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Using this module as an example (using a specific commit so others will see what I see):

git clone git://github.com/walles/moar
Set-Location moar
git checkout d24acdbf

I would like a way to tell Go to "update everything". Assume that the module will work with the newest version of everything. Below are five ways I found to do this, assume each is run on a clean clone. This results in a go.mod of 19 lines:

go get -u

This results in a go.mod of 14 lines:

go get -u
go mod tidy

This results in a go.mod of 13 lines:

go mod tidy

If I just manually delete everything in require and run go mod tidy, I get 12 lines. If I just manually delete everything in require and run go get -u, I get 11 lines. My question is, why are these methods producing different results, and what is the "right way" to do what I am trying to do?

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2 Answers 2

167

tl;dr;

this is what you want:

go get -u
go mod tidy

and to recursively update packages in any subdirectories:

go get -u ./...

The inconsistencies you are seeing is due to the inherent organic nature of software.

Using your example, commit d24acdbf of git://github.com/walles/moar most likely was checked in by the maintainer without running go mod tidy (explaining the longer 19 lines). If the maintainer had, then you would see the 13 line version you see at the end.

go get -u on it's own is more aggressive in pulling in dependencies. Also, the mere fact of updating dependencies to their latest (compatible) version, may in & of itself pull in new direct/indirect dependencies. These dependencies may grow even further if you tried this tomorrow (the latest version of some sub-dependency adds new functionality, so it needs new dependencies). So there may be a valid reason the repo maintainer fixes at a particular (non-latest) version.

go mod tidy cleans up this aggressive dependency analysis.

P.S. It's a common misconception that dependencies will shrink after go mod tidy: tracking go.sum, in some cases this file will grow after a tidy (though, not in this case)

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  • 6
    At one time go get -u upgraded all of the module dependencies of the modules containing the named packages, but in practice that ended up upgrading way too many irrelevant modules, so we narrowed it in Go 1.13: see golang.org/doc/go1.13#go-get.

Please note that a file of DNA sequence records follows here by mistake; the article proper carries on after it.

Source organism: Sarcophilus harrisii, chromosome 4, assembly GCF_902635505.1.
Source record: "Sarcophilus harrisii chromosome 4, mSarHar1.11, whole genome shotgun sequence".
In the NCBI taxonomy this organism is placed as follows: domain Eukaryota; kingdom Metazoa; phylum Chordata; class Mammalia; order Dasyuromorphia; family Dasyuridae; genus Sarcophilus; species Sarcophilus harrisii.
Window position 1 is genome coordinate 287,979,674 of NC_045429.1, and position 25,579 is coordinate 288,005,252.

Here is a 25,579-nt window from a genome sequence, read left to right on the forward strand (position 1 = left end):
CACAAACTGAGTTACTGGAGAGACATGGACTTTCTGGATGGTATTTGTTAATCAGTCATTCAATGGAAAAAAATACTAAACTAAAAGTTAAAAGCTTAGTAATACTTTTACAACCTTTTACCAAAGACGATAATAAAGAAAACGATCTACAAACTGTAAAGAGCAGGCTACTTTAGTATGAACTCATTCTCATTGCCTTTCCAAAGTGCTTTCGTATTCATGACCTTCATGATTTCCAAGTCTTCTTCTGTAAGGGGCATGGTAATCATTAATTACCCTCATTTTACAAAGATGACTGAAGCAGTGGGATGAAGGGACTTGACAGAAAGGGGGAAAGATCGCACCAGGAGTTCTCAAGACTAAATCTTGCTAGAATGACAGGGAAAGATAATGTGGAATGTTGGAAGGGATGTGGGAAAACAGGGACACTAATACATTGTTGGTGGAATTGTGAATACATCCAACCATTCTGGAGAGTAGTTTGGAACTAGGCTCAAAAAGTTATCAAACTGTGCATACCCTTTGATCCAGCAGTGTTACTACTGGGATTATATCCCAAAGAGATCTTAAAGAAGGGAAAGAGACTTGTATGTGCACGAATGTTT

– bcmills
    Aug 2, 2021 at 14:55
  • 9
    If you are working in a module with multiple packages I´ve seen go get -u ./...working well
    – perelin
    Nov 8, 2021 at 20:18
  • What exactly does "organic" mean here? I run go get -u all and many many other commands to attempt to force update a package and it simply doesn't work. This is by far the worst part of working with go is the package mgmt system. Come to think of it it's the worst part of working with any language.
    – JohnAllen
    Jan 26 at 13:31
  • Organic means living - and in the context of a package it means the evolution of a package's lifecycle tracked by tagged versions. Refer to the go help get documentation for full details - using the argument all instructs to update the package all which is most likely not what you want. Either refer to a package by name (go get -u gopkg.in/yaml.v3) or pin an explicit version (go get -u gopkg.in/yaml.v3@v3.0.0) or update all packages in go.mod by omitting any package name (go get -u).
    – colm.anseo
    Jan 27 at 10:24
38

Run go get -u && go mod tidy 1

More details:

  • go get -u (same as go get -u .) updates the package in the current directory, hence the module that provides that package, and its dependencies to the newer minor or patch releases when available. In typical projects, running this in the module root is enough, as it likely imports everything else.

  • go get -u ./... will expand to all packages rooted in the current directory, which effectively also updates everything (all modules that provide those packages).

  • Following from the above, go get -u ./foo/... will update everything that is rooted in ./foo

  • go get -u all updates everything including test dependencies; from Package List and Patterns

When using modules, all expands to all packages in the main module and their dependencies, including dependencies needed by tests of any of those.

go get will also add to the go.mod file the require directives for dependencies that were just updated.

  • go mod tidy makes sure go.mod matches the source code in the module. In your project it results in 12 lines because those are the bare minimum to match the source code.

  • go mod tidy will prune go.sum and go.mod by removing the unnecessary checksums and transitive dependencies (e.g. // indirect), that were added to by go get -u due to newer semver available. It may also add missing entries to go.sum.


Note that starting from Go 1.17, newly-added indirect dependencies in go.mod are arranged in a separate require block.


1: updates dependencies' newest minor/patch versions, go.mod, go.sum

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  • 3
    At one time go get -u did upgrade all of the module dependencies of the modules containing the named packages, but in practice that ended up upgrading way too many irrelevant modules, so we narrowed it in Go 1.13: see golang.org/doc/go1.13#go-get.
    – bcmills
    Aug 2, 2021 at 14:45

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